Raheleh Rahbari is a Cancer Research UK Career Development Fellow, her research focuses on mutations acquired during ageing and how they can predispose to disease across generations.
Active areas of interest include: studying the variation in germline mutation rates across families, mutational processes operative in the germline, the impact of germline genetic mosaicism in offspring, and using somatic mutations to infer the clonal dynamics of germline tissues.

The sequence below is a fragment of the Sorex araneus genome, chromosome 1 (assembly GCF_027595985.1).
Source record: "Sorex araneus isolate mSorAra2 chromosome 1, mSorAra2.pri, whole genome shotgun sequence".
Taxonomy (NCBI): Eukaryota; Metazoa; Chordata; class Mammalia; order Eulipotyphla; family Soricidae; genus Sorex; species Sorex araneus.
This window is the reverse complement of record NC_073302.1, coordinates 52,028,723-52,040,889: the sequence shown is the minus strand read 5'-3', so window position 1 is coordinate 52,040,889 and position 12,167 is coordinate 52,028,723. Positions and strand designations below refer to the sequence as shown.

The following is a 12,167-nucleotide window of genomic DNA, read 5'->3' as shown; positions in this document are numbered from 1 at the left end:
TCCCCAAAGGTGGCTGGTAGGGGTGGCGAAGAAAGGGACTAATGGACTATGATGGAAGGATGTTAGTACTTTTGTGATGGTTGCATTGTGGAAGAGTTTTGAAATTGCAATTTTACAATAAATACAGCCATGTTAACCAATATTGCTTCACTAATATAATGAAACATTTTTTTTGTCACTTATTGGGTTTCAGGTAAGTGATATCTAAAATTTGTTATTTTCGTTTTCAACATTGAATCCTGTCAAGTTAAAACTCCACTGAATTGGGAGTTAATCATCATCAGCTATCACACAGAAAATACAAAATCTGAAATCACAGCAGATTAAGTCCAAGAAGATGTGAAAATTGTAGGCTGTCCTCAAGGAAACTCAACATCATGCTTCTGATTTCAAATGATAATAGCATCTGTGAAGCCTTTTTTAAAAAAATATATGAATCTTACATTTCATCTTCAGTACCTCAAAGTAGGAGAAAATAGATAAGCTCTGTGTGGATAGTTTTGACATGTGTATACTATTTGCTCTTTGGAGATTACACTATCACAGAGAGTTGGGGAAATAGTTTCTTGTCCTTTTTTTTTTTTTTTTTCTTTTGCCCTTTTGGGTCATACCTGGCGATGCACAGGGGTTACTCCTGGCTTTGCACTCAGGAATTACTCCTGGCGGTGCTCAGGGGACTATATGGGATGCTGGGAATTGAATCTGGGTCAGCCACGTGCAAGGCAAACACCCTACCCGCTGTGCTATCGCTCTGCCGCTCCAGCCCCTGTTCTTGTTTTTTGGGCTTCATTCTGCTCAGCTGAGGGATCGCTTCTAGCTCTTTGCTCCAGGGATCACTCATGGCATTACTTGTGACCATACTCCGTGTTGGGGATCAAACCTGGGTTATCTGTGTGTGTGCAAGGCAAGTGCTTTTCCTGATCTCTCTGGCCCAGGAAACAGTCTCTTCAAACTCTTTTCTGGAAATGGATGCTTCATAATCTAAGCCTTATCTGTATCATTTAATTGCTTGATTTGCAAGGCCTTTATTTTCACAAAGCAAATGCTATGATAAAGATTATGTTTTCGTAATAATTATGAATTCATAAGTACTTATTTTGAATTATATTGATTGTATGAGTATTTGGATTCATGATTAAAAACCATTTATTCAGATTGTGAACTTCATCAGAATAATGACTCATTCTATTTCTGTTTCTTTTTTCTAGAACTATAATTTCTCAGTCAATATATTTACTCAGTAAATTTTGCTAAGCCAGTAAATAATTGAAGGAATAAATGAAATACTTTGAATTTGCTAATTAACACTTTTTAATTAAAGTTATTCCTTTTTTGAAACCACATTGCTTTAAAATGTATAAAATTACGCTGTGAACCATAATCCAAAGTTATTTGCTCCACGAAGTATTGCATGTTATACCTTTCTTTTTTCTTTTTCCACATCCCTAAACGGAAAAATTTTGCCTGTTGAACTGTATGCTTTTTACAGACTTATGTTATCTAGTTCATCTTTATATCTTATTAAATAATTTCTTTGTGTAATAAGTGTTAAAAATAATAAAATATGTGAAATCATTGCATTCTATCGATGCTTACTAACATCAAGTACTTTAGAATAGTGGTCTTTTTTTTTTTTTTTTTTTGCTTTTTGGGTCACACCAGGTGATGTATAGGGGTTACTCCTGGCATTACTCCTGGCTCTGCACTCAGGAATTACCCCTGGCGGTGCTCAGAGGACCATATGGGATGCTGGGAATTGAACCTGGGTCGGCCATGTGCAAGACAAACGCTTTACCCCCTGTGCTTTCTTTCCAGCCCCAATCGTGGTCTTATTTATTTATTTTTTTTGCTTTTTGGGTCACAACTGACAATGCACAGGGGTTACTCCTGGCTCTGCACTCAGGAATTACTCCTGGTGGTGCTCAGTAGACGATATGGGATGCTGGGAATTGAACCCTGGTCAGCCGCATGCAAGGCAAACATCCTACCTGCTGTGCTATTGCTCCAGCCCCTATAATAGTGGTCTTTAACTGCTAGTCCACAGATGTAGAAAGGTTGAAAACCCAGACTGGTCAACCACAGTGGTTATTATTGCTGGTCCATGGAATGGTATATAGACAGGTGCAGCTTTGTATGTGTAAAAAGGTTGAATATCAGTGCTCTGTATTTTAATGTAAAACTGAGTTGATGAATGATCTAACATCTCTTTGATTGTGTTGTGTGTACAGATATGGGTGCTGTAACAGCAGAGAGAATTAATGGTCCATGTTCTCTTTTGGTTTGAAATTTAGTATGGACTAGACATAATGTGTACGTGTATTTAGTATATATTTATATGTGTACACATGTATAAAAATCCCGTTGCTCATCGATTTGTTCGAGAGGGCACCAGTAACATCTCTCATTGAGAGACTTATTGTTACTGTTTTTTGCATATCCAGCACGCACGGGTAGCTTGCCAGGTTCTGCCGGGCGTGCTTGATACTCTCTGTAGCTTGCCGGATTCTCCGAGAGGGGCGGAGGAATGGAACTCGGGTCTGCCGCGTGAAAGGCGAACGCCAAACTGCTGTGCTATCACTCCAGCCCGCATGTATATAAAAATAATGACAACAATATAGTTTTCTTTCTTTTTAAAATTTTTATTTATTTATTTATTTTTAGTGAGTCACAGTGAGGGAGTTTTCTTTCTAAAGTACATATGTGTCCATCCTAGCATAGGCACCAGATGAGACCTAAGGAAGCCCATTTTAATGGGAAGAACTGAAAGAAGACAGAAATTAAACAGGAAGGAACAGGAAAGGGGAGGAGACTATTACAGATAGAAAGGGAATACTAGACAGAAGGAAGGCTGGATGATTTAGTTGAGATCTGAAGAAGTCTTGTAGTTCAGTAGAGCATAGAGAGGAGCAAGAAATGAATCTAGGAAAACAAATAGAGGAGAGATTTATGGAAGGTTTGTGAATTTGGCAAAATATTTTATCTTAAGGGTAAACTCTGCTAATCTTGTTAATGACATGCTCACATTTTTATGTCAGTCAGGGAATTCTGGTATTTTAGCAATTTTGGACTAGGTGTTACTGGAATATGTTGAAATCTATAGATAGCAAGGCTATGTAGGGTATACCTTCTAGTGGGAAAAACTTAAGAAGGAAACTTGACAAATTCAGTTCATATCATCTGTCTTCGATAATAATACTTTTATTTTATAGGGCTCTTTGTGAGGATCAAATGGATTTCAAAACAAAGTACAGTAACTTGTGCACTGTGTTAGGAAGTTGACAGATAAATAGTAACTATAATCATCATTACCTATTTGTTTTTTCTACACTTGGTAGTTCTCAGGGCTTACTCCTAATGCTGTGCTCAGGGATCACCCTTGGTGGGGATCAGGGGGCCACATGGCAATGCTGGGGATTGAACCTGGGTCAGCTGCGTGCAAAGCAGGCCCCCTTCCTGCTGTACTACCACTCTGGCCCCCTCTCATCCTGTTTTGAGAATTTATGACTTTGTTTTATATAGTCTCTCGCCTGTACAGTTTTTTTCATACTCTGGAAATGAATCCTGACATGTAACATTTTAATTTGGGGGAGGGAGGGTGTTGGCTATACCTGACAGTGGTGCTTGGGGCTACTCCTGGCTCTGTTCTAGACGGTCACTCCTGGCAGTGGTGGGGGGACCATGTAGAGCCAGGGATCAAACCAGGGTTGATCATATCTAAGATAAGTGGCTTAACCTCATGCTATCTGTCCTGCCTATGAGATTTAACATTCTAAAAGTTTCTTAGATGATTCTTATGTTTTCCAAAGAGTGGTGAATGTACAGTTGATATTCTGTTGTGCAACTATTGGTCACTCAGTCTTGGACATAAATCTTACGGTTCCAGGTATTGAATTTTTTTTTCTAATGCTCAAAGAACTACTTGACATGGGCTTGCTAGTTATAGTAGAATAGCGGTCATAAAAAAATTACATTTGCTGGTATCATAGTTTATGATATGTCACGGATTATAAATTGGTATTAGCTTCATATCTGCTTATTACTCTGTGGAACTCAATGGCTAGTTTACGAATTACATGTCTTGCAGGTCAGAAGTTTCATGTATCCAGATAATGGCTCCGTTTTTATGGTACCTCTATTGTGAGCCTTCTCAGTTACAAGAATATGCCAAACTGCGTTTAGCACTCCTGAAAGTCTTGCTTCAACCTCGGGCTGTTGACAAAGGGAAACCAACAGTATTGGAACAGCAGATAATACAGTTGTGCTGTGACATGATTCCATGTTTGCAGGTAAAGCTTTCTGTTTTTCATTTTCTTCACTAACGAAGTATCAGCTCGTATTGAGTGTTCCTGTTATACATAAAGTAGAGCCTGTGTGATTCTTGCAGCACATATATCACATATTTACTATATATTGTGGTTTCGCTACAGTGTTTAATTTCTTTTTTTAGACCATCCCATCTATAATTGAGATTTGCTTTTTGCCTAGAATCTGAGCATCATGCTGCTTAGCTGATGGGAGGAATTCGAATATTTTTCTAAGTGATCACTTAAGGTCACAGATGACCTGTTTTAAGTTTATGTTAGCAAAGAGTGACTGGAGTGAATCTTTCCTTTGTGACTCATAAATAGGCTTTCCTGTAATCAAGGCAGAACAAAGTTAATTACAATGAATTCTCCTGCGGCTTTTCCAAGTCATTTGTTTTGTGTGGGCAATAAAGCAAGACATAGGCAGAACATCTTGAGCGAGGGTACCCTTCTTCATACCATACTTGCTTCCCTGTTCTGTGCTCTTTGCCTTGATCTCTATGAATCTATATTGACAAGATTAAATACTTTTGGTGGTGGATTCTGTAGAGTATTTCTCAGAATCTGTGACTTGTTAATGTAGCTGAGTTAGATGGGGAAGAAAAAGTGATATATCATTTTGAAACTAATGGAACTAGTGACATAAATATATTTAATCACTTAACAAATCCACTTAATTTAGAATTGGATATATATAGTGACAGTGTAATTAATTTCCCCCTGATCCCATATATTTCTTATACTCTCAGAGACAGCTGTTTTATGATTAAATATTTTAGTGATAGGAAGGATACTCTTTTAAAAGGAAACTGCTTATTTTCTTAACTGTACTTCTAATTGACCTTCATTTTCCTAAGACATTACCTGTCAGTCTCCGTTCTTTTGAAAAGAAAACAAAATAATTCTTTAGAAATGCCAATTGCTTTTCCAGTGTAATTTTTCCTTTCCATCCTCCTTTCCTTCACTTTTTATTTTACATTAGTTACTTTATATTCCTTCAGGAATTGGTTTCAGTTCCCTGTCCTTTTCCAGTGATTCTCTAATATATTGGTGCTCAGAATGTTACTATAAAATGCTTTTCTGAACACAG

As a member of the INSTALZ consortium, I am also using single cell multi-omics approaches to study somatic heterogeneity in human neuronal cells and their role in Alzheimer’s disease.
Timing, rates and spectra of human germline mutation.
Nature genetics 2016;48;2;126-133
Somatic mutations reveal asymmetric cellular dynamics in the early human embryo.
Estimating the human mutation rate from autozygous segments reveals population differences in human mutational processes.
Nature communications 2017;8;1;303
Detection of structural mosaicism from targeted and whole-genome sequencing data.
Genome research 2017;27;10;1704-1714